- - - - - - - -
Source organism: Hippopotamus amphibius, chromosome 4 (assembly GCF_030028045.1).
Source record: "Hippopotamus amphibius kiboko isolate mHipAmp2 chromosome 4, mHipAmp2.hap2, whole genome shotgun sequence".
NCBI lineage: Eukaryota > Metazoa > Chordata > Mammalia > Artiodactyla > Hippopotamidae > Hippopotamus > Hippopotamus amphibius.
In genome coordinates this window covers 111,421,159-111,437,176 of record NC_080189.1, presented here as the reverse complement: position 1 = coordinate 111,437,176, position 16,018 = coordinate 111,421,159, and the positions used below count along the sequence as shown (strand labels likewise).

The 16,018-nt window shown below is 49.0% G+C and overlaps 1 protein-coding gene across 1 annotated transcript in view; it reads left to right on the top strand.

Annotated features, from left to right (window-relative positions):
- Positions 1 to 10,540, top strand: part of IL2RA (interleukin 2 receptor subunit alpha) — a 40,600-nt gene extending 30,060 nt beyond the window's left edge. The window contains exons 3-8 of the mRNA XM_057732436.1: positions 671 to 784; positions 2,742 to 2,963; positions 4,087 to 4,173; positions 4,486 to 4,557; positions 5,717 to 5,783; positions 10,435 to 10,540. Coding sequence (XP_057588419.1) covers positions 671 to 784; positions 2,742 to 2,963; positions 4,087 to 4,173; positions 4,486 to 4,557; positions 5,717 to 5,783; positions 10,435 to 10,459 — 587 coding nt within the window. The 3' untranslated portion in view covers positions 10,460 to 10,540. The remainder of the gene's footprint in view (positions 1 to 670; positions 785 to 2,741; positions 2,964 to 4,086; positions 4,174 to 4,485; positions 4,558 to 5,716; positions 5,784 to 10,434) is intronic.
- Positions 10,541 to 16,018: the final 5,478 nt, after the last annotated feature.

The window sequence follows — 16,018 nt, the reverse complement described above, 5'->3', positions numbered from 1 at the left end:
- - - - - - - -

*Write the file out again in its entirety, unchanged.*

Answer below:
Source organism: Hippopotamus amphibius, chromosome 4 (assembly GCF_030028045.1).
Source record: "Hippopotamus amphibius kiboko isolate mHipAmp2 chromosome 4, mHipAmp2.hap2, whole genome shotgun sequence".
NCBI lineage: Eukaryota > Metazoa > Chordata > Mammalia > Artiodactyla > Hippopotamidae > Hippopotamus > Hippopotamus amphibius.
In genome coordinates this window covers 111,421,159-111,437,176 of record NC_080189.1, presented here as the reverse complement: position 1 = coordinate 111,437,176, position 16,018 = coordinate 111,421,159, and the positions used below count along the sequence as shown (strand labels likewise).

The 16,018-nt window shown below is 49.0% G+C and overlaps 1 protein-coding gene across 1 annotated transcript in view; it reads left to right on the top strand.

Annotated features, from left to right (window-relative positions):
- Positions 1 to 10,540, top strand: part of IL2RA (interleukin 2 receptor subunit alpha) — a 40,600-nt gene extending 30,060 nt beyond the window's left edge. The window contains exons 3-8 of the mRNA XM_057732436.1: positions 671 to 784; positions 2,742 to 2,963; positions 4,087 to 4,173; positions 4,486 to 4,557; positions 5,717 to 5,783; positions 10,435 to 10,540. Coding sequence (XP_057588419.1) covers positions 671 to 784; positions 2,742 to 2,963; positions 4,087 to 4,173; positions 4,486 to 4,557; positions 5,717 to 5,783; positions 10,435 to 10,459 — 587 coding nt within the window. The 3' untranslated portion in view covers positions 10,460 to 10,540. The remainder of the gene's footprint in view (positions 1 to 670; positions 785 to 2,741; positions 2,964 to 4,086; positions 4,174 to 4,485; positions 4,558 to 5,716; positions 5,784 to 10,434) is intronic.
- Positions 10,541 to 16,018: the final 5,478 nt, after the last annotated feature.

The window sequence follows — 16,018 nt, the reverse complement described above, 5'->3', positions numbered from 1 at the left end: